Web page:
This preview shows pages 1–2. Sign up to view the full content.
This preview has intentionally blurred sections. Sign up to view the full version.View Full Document
Unformatted text preview: Childhood Cognition and Risk Factors for Cardiovascular Disease in Midadulthood: The 1958 British Birth Cohort Study Chris Power, PhD, Barbara J.M.H. Jefferis, PhD, and Orly Manor, PhD Individuals with a higher IQ in the first 2 decades of life have been found to have lower death rates from all causes in mid- to late adulthood, as reported in a systematic review of 9 prospective studies. 1 Associations between childhood cognition and mortality were not caused by confounding, reverse causality, or selection bias; hence, work directed at under- standing the association is needed. Knowledge of the specific diseases associ- ated with childhood cognition may yield clues about the likely explanations. Recent studies have investigated relationships between child- hood cognition and intermediate risk factors for later cardiovascular disease. For example, higher childhood cognition has been associated with lower systolic and diastolic blood pressure in the Midspan cohorts of Scottish adults, 2 although another Scottish study found no asso- ciation for self-reported hypertension. 3 Preva- lence of self-reported diabetes was reduced in adults with higher childhood cognition in a US but not a Scottish population. 3,4 Associations between higher childhood cognition and lower levels of adiposity have been observed, with some studies investigating mediation of factors such as adult education. 58 Explanations have been proposed for associ- ations between childhood cognition and adult mortality or morbidity: first, there may be common causes of cognition and adult disease, including childhood socioeconomic position; second, childhood cognition predicts later edu- cational and occupational attainment, which in turn influences exposure to hazardous environ- ments that affect risk of adult disease; and third, childhood cognition affects the extent to which individuals acquire or act on knowledge about protective or health-damaging behaviors linked to disease. 9 Few studies have examined expla- nations in detail, largely because of limited data availability on relevant factors. We, therefore, examined associations be- tween childhood cognition and several risk factors for cardiovascular disease (CVD) in a large population-based sample of men and women. Our primary aim was to establish whether childhood cognition is associated with blood pressure, lipids, glycosylated hemoglobin (HbA 1c ), and total or central adiposity in mid- life. We sought to determine whether associa- tions between childhood cognition and risk factors for CVD are explained by (1) early life factors, such as birthweight and social origins, which could act as common causes of both cognition and CVD risk; (2) adult social posi- tion; or (3) health behaviors. We studied a prospective birth cohort, followed to age 45 years, in which we have previously shown lower birthweight and less-advantaged social origins to be associated with poorer childhood cognition....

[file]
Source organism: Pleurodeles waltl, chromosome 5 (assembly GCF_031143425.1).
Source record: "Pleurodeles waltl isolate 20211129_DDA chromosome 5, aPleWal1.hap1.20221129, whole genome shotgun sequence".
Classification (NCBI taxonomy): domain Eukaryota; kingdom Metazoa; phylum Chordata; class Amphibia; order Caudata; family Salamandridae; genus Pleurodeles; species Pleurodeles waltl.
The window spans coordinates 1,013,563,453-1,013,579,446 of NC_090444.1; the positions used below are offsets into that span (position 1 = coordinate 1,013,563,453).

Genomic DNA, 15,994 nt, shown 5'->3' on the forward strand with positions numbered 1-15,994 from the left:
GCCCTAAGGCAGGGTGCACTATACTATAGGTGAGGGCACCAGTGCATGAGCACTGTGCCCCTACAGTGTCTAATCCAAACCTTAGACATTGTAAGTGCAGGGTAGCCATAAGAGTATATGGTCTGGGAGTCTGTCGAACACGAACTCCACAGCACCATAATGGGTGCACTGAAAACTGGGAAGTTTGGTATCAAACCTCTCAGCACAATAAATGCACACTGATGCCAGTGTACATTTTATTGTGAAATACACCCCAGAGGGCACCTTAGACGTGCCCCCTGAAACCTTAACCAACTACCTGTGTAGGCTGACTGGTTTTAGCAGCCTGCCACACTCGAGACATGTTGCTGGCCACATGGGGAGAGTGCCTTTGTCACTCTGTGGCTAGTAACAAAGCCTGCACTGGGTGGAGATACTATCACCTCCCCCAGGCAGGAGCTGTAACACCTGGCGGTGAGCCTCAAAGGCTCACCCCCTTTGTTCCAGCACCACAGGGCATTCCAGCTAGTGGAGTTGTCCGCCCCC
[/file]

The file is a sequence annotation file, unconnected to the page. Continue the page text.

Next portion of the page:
View Full Document
This note was uploaded on 12/02/2010 for the course PSYCH PSY BEH P2 taught by Professor Susanturkcharles during the Fall '10 term at UC Irvine.
- Fall '10
- The Land